DD7: Pumps were working, despite debris

Published 10:57 am Monday, February 5, 2018

By Lorenzo Salinas



Drainage District 7 would like to make clear they were doing their jobs last weekend — as they regularly do.

Last Saturday’s rainfall marked the first time since Hurricane and Tropical Storm Harvey when Port Arthur residents had to be concerned about flooding on the streets, through their yards and sometimes into their homes.

Over the course of a weekend and a more crowded-than-usual City Hall meeting Tuesday, people expressed concerns to the city’s leaders and DD7.

District employees assured residents that flood response occurred according to procedure. Still, it was an unexpected amount of rain — up to 10 inches — with piles of debris still in people’s yards and ditches.


Debris and rain


“Debris had a lot to do with it and probably would have caused a lot of people to flood. If it was clean, I’m not sure it wouldn’t have had any impact to begin with,” DD7 manager Phil Kelley said.

Kelley made special mention of last Saturday’s unusually high rainfall and the drainage district’s usual handling capacity. In fact, rainfall was so heavy over such a short amount of time that he was not entirely certain whether parts of the city would have flooded regardless of debris clogging so many drainage systems.

“Our system was initially designed for 111/2 inches in a 24-hour period,” he said. “But when you get 10 inches in three to four hours, you exceed capacity.”

Areas of the city reported 10 inches or more in as little as a few hours, something no one was expecting.

“With the National Weather Service, they predicted 1-2 inches of rain — and here we get 10 to 12 inches,” Kelley said.


Routine maintenance and work


Adhering to their regular operations, district workers could usually rely on their preparation to keep water levels in check.

“Sometimes we get pop-up storms at night. Our rain gauges are set up where so many counts of rain sets a (worker’s) pager off,” Kelley said.

“They’ll let the guy on duty know where it’s coming from. He looks at the radar and determines whether we need to man the facilities or not.”

Kelley said the district’s routine of maintaining its system usually prepares them for whenever it rains.

“We also have other people who are on-call duty for after hours and weekends to man our control center,” Kelley said. “If there is rain coming, they will be there anyway.”

Kelley said the district has workers going out before, during and after rain, driving around neighborhoods checking on limbs and other debris that might impede proper flow or litter road crossings.

“During rain, there are certain locations that have a screen over the inlet that we have to check. We have a crew out checking the crossings,” he said.

Kelley said with any storm deemed significant or that would last a while, DD7 workers go on 24-hour schedules and staff essential pump stations with operators and trash help.

More importantly, however, is the fact that not all the stations need someone present for them to work. Some are automatic and activate when the water reaches a certain level.




“The biggest misconception is that we don’t start our pumps and don’t man our pump stations,” Kelley said.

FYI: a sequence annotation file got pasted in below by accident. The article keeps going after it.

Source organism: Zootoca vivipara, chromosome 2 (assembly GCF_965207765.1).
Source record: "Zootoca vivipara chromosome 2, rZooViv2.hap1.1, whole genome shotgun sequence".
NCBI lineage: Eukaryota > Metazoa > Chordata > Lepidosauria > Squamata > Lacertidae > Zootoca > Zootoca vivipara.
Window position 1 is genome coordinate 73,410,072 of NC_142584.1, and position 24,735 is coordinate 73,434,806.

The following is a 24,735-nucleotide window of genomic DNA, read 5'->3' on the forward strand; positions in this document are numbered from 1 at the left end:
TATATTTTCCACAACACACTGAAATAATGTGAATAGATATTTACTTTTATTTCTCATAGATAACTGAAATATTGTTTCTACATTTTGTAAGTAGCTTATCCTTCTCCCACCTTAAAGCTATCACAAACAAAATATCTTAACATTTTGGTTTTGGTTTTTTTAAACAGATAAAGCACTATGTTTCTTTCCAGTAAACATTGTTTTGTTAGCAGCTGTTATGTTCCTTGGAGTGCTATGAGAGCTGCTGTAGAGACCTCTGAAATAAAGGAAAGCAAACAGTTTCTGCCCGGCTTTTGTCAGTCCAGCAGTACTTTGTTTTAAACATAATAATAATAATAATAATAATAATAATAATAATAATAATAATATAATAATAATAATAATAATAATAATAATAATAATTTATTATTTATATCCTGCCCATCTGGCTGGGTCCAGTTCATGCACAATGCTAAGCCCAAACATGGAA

Kelley referenced one of their workers who was present at the City Hall meeting to explain why this would not be the case.

“As Brian McZeal said, why would we not start our pumps when we all live in this area? Why would we not do our jobs?”

Kelley said his workers know to get out and into position and to not wait until the last minute.

DD7 supervisor Ronnie Hollier could attest through personal experience that district employees do not take chances when it comes to drainage.

Hollier said he has been at the control center for 14 to 16 hours when there was a storm in the event he needed to call in additional help. He didn’t need to call anyone else in.

“Then there have been times I’d been out there for hours and never turned it on because it never rained.”

Hollier said workers could still manually activate pumps at the automatic stations to have them start sooner; but, Kelley said there is a risk involved if they’re started too early.

“They have to be so deep in water to pick up the water,” he said. “If you try to pick up water when it’s too low, you risk destroying equipment.”

Another misconception seems to be citizens mistaking city facilities for district facilities.

Hollier recounted an event where a resident in Dominion Ranch reported that one of the district’s pump stations wasn’t activated during Saturday’s rainstorm. When workers checked it out, they found the resident was referring to a city of Port Arthur sewage lift system; not a DD7 pump station.


Communication in community


Kelley stressed the importance of communication from the drainage district, whereby they answer and respond to citizens’ calls.

“You’re going to answer those phones; you’re going to talk to people,” he said of his workers. “We follow up with those calls.”


Joint study

While the DD7 board of commissioners approved a districtwide drainage study between Drainage District 7 and the Army Corps of Engineers in November, there is no timetable at present for when the federal government will respond.

“It’s going to be a slow process,” Kelley said. “Yes, we have engaged with the Corps. We’re trying to get to the point where we could partner up with the city and talk about how this is going to work.”

Kelley said the study would be a cost-share endeavor, where 50 percent would be funded federally and 50 percent locally.

Kelley added that if the Corps takes too long to respond, the district would consider independent engineers to conduct the study.

“The bottom line is we have sole responsibility to provide storm water protection,” Kelley said.